Awaiting the fruits of my labors |

Awaiting the fruits of my labors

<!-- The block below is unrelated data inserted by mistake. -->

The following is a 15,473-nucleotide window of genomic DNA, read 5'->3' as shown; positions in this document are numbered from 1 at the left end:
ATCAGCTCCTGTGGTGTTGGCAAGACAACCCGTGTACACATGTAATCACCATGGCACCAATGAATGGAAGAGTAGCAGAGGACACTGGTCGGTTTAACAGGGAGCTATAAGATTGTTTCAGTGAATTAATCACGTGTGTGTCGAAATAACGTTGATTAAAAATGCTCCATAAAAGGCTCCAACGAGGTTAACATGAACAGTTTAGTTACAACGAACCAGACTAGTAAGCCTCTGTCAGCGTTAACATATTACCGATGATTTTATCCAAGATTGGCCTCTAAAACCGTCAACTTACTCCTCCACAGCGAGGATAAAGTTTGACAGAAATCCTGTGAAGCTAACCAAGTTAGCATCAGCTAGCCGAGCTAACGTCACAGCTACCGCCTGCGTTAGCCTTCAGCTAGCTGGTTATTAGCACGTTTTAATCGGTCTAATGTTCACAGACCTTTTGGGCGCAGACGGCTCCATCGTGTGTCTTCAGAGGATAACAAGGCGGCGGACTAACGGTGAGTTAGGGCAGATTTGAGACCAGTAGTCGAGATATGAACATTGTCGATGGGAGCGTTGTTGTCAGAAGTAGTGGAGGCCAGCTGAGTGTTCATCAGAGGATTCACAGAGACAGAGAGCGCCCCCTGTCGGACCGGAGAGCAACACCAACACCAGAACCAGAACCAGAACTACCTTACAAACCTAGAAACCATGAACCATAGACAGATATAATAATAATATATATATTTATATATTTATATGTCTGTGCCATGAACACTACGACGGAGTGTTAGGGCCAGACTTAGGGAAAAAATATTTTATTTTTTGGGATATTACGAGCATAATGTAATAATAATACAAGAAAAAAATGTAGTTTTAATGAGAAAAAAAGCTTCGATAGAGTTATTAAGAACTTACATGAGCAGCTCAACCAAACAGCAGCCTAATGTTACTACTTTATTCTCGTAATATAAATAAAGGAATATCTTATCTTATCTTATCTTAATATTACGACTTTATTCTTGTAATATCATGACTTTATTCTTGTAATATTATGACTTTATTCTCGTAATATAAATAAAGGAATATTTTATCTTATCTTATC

Gardening is a black hole.Well, make it a dense, clay-colored, rocky hole that has turned my thumbs brown, not green. Mostly what’s green is my money, which I’m pouring down the black, er, clay, rocky hole.Rearing plants, I’ve decided, is a lot like having children. I need to keep them warm, watered and fed. They keep me up at night, cost me time and money, and offer me only scant hope that they will some day make me proud.It seemed like a good idea at the time: a perennial garden of native plants out front, some colorful annuals along the walkway, grow our own vegetables out back and live off the land – assuming one can subsist on a few herbs, leaf lettuce and tomatoes that aren’t yet in evidence.Step foot inside a nursery, and I get giddy with the aroma of fertile soil. I might as well be a gambling addict in Vegas. Right away, it was clear I’d need several big bags of soil additive, replete with bat guano, to buff up our dirt. And bobcat urine? Yeah, better get a jug. At the very least, I can pour it on the neighbor’s cat, which keeps digging holes in my wood chips to do his business among the flora. Hey, if I want fertilizing help, I’ll buy exotic poop for 22 bucks a bag, thanks.Like any home improvement, landscaping costs far more moolah and consumes far more time than one would reasonably expect. It started well before growing season, when we sawed a bunch of old plywood into planks to build garden boxes, painted ’em green and assembled them near the shed. Next, we had to build a fence to keep the dogs out of the back 40 (feet), lest they eat our anticipated bounty.Then we spent several more days digging up a corner of the yard and sifting all the rock and weeds out of the dirt. By the time the contaminants had been removed, there was hardly any dirt. Next thing I know, I’m buying bags of dirt and hauling them home. By the time the boxes were nicely filled with a carefully prepared soil mixture, an ant colony had established itself in one of them and wasps and hornets were building nests in the shed (though I’m not sure that’s related).Next, we were off to Carbondale Rocky Mountain School’s annual May plant sale. We bought little veggie seedlings, but might as well have snatched puppies from the teat. Absent the balmy, moist confines of a greenhouse, the plants had to be coddled, big-time. We placed them outside in dappled sunlight for increasing increments each day, before tucking them back in the house at night. That got old after about a week.It was tough-love time. We kicked the plants outside, establishing them in the boxes, and have spent every day since then covering them up at night and uncovering them in the morning. Still, the tomatillo didn’t make it beyond the first week of cold nights. We found its shriveled remains one morning, not far from a basil in the throes of hypothermia and a frosted tomato plant.One night shortly before midnight, cocooned in bed, I remembered we hadn’t covered up the survivors in the vegetable garden. Next thing we know, we’re out there in sleepwear and headlamps, blanketing our tender shoots from the chill.Conversely, hot afternoons curl the crops like a cheap perm, so we’re out there again, draping the seedlings in shade.The flowers, of course, require their own sort of care. I’m stooped over on a nightly basis, picking off dead blooms and making mental notes on how just one more pansy here or another columbine there would make the flower bed complete (like I need more plants). Then, I go buy more plants.And, there’s the daily watering regimen. Between the lawn, the flowers and the vegetables, every evening has turned into a hose job at my house.It has also occurred to me we can’t really leave home for any length of time unless we hire a gardener.Suddenly, this seems like a lot of work just so I can stop and smell the flowers, nibble a couple of tiny strawberries or partake of the joy inherent in slicing up a few homegrown tomatoes and serving them with my own basil.The guano hit the fan this week, though, when snow was back in the forecast for the high mountains and I could already see a fresh dusting on Mount Sopris. Before I cursed and covered the garden, I harvested a big bunch of spinach leaves from the fledging plants, just in case everything bit the dust in the coming deep freeze.Delicious.By August, Janet Urquhart will be giving tomatoes to anyone who’ll take them. Or not. Her e-mail address is

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